BAFI Research Seminar

Finance and Welfare: The Effect of Access to Credit on Family Structure

Sponsored by: Dept. of Banking & Finance

Speaker(s): Isaac Hacamo, UC Berkeley

Date & Time: Friday, Jan. 31, 2014 from 10:30 a.m. to Noon

There is a large debate over the welfare effects of the early 2000s housing boom and bust.  One potentially important welfare effect is the impact of mortgage credit expansion on family structure.  Exploiting pre-housing boom variation on the distribution of old homeowners who live alone and are older than 65, I conduct within-county analysis with zip code level data to causally identify the effect of access to credit on fertility outcomes through a channel associated with a more efficient reallocation of the existing housing stock among households.  I examine two other housing channels, house wealth gains and new construction, and show that the relevant channel is the reallocation, which allows young households to access space by either moving to larger homes or achieving homeownership earlier in their life-cycle.  A one standard deviation increase in reallocation leads to a 6.4% increase in fertility from 2000 to 2006.  The same increase in house prices leads to only a 2.7 % increase, and in new construction leads to a 1.5% decline in fertility from 2000 to 2006.   I estimate that approximately 500,000 babies were born between 2000 and 2006 because of the reallocation channel.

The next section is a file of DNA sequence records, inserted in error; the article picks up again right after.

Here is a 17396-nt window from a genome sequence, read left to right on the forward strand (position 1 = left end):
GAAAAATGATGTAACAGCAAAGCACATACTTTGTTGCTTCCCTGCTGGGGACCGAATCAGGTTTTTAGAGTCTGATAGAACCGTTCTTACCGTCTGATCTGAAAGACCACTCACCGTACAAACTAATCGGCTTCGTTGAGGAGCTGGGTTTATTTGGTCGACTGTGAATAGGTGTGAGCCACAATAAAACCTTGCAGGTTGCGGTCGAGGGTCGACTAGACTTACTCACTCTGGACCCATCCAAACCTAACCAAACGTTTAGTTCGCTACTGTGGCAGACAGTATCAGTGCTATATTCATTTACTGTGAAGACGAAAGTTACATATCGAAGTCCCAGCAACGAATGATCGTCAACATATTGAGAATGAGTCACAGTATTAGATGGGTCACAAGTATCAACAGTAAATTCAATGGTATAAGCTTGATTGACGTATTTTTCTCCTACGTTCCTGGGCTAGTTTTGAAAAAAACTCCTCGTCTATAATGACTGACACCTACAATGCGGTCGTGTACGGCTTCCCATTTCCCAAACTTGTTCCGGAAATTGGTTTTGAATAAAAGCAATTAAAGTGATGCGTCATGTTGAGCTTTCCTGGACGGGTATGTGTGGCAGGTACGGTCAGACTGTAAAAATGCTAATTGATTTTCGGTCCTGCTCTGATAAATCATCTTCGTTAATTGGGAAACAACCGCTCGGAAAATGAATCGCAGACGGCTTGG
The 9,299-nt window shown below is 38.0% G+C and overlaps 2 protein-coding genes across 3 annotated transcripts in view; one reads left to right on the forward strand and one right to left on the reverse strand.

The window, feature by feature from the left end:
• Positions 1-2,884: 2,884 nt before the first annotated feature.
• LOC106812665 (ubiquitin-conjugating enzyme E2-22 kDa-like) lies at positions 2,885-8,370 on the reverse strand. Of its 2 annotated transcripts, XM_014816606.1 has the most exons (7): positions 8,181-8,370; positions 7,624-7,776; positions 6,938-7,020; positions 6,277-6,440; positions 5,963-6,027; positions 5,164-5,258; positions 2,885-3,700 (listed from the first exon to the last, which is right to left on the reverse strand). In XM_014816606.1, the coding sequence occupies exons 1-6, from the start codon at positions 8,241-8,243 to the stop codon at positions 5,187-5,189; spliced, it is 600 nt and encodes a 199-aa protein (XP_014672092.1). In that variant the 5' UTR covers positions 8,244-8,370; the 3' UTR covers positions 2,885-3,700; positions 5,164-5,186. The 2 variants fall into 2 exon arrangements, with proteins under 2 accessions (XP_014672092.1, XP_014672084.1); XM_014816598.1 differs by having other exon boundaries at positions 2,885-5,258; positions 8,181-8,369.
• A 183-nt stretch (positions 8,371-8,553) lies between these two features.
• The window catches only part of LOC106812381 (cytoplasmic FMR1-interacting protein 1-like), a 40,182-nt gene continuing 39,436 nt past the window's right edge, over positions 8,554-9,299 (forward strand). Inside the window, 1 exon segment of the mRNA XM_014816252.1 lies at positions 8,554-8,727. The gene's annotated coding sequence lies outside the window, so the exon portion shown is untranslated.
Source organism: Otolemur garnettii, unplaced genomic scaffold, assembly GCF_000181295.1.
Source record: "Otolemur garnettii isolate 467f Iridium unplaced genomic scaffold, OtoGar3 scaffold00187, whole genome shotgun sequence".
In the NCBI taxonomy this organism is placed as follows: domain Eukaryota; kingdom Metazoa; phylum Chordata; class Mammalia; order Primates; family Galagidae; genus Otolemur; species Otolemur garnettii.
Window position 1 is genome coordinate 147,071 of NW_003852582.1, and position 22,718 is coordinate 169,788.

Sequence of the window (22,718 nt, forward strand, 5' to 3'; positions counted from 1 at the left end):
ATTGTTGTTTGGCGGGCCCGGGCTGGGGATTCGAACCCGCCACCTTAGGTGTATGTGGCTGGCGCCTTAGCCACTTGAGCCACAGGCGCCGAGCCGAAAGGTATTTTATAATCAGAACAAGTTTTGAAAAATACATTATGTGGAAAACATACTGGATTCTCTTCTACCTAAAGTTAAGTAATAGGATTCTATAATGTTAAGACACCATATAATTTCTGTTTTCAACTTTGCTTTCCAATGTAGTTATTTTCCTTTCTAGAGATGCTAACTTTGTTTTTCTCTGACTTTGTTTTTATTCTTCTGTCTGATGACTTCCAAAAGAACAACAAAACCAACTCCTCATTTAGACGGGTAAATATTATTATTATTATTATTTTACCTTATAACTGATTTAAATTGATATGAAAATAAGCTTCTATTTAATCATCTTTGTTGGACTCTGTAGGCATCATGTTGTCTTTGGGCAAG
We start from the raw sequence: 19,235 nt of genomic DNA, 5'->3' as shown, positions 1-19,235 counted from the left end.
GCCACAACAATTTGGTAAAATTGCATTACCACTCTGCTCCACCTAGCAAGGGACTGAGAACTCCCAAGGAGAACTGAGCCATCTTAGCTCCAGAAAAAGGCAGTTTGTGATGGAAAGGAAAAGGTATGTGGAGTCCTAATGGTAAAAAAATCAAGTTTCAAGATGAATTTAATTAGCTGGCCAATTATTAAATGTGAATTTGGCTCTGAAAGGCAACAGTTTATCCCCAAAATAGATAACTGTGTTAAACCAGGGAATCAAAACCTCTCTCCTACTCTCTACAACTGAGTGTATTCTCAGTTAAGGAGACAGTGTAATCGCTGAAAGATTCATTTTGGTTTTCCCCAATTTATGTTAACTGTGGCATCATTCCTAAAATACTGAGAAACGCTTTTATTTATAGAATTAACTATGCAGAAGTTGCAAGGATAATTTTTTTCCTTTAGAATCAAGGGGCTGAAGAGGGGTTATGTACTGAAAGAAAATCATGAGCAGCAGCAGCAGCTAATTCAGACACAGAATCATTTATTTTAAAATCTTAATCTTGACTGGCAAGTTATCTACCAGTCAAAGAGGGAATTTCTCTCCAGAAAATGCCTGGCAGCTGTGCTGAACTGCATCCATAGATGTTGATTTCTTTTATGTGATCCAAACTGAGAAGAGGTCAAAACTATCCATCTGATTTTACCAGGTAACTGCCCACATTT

Contact Information:

Tedda Nathan, Dept. Administrator

118 Peter B. Lewis Building
11119 Bellflower Road
Cleveland, OH 44106-7235
United States

Attachment: Hacamo JMP

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